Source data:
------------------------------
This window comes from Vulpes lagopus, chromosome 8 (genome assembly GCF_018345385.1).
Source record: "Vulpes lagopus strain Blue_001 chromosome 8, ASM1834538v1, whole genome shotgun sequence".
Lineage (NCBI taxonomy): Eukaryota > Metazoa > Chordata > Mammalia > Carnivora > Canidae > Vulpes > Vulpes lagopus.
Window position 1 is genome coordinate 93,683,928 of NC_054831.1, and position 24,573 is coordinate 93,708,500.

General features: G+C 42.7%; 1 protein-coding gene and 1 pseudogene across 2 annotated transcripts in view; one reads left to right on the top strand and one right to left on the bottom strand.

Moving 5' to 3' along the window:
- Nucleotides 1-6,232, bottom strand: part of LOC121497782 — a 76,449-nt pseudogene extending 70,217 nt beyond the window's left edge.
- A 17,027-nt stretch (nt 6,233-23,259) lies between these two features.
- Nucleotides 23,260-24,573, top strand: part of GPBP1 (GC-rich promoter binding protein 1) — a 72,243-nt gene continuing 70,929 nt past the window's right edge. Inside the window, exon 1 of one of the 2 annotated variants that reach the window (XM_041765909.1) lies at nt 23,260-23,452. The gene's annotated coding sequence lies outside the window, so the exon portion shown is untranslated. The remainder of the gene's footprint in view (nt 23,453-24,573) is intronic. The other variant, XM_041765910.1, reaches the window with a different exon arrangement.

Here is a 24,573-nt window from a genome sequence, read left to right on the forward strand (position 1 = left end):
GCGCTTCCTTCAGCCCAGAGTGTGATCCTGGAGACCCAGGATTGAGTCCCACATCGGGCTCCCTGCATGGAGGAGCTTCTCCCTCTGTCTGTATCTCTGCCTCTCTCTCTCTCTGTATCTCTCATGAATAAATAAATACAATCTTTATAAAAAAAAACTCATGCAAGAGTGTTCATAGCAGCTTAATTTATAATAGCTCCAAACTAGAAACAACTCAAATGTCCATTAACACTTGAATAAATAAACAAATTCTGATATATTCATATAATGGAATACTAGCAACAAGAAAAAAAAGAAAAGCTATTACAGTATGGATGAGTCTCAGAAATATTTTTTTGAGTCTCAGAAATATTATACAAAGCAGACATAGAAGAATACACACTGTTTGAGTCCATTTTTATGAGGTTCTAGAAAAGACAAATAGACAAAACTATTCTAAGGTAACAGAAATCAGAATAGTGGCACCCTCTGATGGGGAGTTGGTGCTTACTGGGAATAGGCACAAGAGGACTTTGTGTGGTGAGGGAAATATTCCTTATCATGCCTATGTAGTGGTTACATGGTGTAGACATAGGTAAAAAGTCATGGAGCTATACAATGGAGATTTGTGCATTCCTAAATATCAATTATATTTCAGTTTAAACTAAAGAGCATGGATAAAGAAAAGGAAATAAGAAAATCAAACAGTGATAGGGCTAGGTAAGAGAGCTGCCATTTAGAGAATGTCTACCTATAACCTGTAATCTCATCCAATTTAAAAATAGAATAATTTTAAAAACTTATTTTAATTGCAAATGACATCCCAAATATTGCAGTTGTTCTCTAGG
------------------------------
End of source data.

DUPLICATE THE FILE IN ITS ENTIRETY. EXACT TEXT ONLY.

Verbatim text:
This window comes from Vulpes lagopus, chromosome 8 (genome assembly GCF_018345385.1).
Source record: "Vulpes lagopus strain Blue_001 chromosome 8, ASM1834538v1, whole genome shotgun sequence".
Lineage (NCBI taxonomy): Eukaryota > Metazoa > Chordata > Mammalia > Carnivora > Canidae > Vulpes > Vulpes lagopus.
Window position 1 is genome coordinate 93,683,928 of NC_054831.1, and position 24,573 is coordinate 93,708,500.

General features: G+C 42.7%; 1 protein-coding gene and 1 pseudogene across 2 annotated transcripts in view; one reads left to right on the top strand and one right to left on the bottom strand.

Moving 5' to 3' along the window:
- Nucleotides 1-6,232, bottom strand: part of LOC121497782 — a 76,449-nt pseudogene extending 70,217 nt beyond the window's left edge.
- A 17,027-nt stretch (nt 6,233-23,259) lies between these two features.
- Nucleotides 23,260-24,573, top strand: part of GPBP1 (GC-rich promoter binding protein 1) — a 72,243-nt gene continuing 70,929 nt past the window's right edge. Inside the window, exon 1 of one of the 2 annotated variants that reach the window (XM_041765909.1) lies at nt 23,260-23,452. The gene's annotated coding sequence lies outside the window, so the exon portion shown is untranslated. The remainder of the gene's footprint in view (nt 23,453-24,573) is intronic. The other variant, XM_041765910.1, reaches the window with a different exon arrangement.

Here is a 24,573-nt window from a genome sequence, read left to right on the forward strand (position 1 = left end):
GCGCTTCCTTCAGCCCAGAGTGTGATCCTGGAGACCCAGGATTGAGTCCCACATCGGGCTCCCTGCATGGAGGAGCTTCTCCCTCTGTCTGTATCTCTGCCTCTCTCTCTCTCTGTATCTCTCATGAATAAATAAATACAATCTTTATAAAAAAAAACTCATGCAAGAGTGTTCATAGCAGCTTAATTTATAATAGCTCCAAACTAGAAACAACTCAAATGTCCATTAACACTTGAATAAATAAACAAATTCTGATATATTCATATAATGGAATACTAGCAACAAGAAAAAAAAGAAAAGCTATTACAGTATGGATGAGTCTCAGAAATATTTTTTTGAGTCTCAGAAATATTATACAAAGCAGACATAGAAGAATACACACTGTTTGAGTCCATTTTTATGAGGTTCTAGAAAAGACAAATAGACAAAACTATTCTAAGGTAACAGAAATCAGAATAGTGGCACCCTCTGATGGGGAGTTGGTGCTTACTGGGAATAGGCACAAGAGGACTTTGTGTGGTGAGGGAAATATTCCTTATCATGCCTATGTAGTGGTTACATGGTGTAGACATAGGTAAAAAGTCATGGAGCTATACAATGGAGATTTGTGCATTCCTAAATATCAATTATATTTCAGTTTAAACTAAAGAGCATGGATAAAGAAAAGGAAATAAGAAAATCAAACAGTGATAGGGCTAGGTAAGAGAGCTGCCATTTAGAGAATGTCTACCTATAACCTGTAATCTCATCCAATTTAAAAATAGAATAATTTTAAAAACTTATTTTAATTGCAAATGACATCCCAAATATTGCAGTTGTTCTCTAGG